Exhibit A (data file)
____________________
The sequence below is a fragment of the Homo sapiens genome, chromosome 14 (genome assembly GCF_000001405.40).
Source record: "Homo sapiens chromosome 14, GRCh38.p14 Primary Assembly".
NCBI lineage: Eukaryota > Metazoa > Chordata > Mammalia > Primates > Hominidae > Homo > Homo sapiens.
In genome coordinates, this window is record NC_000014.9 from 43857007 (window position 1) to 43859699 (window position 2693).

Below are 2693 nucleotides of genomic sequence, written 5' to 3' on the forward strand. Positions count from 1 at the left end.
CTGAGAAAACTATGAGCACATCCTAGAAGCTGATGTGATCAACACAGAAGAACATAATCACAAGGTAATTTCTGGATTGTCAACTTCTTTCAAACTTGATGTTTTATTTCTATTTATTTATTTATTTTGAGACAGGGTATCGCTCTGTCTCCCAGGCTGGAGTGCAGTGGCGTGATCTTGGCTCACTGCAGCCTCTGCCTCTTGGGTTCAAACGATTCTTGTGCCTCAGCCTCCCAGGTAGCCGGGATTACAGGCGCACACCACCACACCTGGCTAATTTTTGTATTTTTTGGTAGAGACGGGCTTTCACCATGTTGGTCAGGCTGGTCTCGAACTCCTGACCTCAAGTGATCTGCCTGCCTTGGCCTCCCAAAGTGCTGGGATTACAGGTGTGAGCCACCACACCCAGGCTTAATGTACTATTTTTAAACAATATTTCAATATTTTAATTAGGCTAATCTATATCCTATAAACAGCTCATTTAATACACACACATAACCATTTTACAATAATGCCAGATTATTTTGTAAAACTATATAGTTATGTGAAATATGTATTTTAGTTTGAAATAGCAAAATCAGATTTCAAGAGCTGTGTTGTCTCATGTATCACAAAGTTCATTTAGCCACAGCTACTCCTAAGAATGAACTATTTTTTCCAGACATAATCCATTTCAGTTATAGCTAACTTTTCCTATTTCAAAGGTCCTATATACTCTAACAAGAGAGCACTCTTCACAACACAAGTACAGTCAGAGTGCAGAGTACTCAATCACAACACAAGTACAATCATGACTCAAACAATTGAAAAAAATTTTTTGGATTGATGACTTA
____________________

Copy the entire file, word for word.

The sequence below is a fragment of the Homo sapiens genome, chromosome 14 (genome assembly GCF_000001405.40).
Source record: "Homo sapiens chromosome 14, GRCh38.p14 Primary Assembly".
NCBI lineage: Eukaryota > Metazoa > Chordata > Mammalia > Primates > Hominidae > Homo > Homo sapiens.
In genome coordinates, this window is record NC_000014.9 from 43857007 (window position 1) to 43859699 (window position 2693).

Below are 2693 nucleotides of genomic sequence, written 5' to 3' on the forward strand. Positions count from 1 at the left end.
CTGAGAAAACTATGAGCACATCCTAGAAGCTGATGTGATCAACACAGAAGAACATAATCACAAGGTAATTTCTGGATTGTCAACTTCTTTCAAACTTGATGTTTTATTTCTATTTATTTATTTATTTTGAGACAGGGTATCGCTCTGTCTCCCAGGCTGGAGTGCAGTGGCGTGATCTTGGCTCACTGCAGCCTCTGCCTCTTGGGTTCAAACGATTCTTGTGCCTCAGCCTCCCAGGTAGCCGGGATTACAGGCGCACACCACCACACCTGGCTAATTTTTGTATTTTTTGGTAGAGACGGGCTTTCACCATGTTGGTCAGGCTGGTCTCGAACTCCTGACCTCAAGTGATCTGCCTGCCTTGGCCTCCCAAAGTGCTGGGATTACAGGTGTGAGCCACCACACCCAGGCTTAATGTACTATTTTTAAACAATATTTCAATATTTTAATTAGGCTAATCTATATCCTATAAACAGCTCATTTAATACACACACATAACCATTTTACAATAATGCCAGATTATTTTGTAAAACTATATAGTTATGTGAAATATGTATTTTAGTTTGAAATAGCAAAATCAGATTTCAAGAGCTGTGTTGTCTCATGTATCACAAAGTTCATTTAGCCACAGCTACTCCTAAGAATGAACTATTTTTTCCAGACATAATCCATTTCAGTTATAGCTAACTTTTCCTATTTCAAAGGTCCTATATACTCTAACAAGAGAGCACTCTTCACAACACAAGTACAGTCAGAGTGCAGAGTACTCAATCACAACACAAGTACAATCATGACTCAAACAATTGAAAAAAATTTTTTGGATTGATGACTTA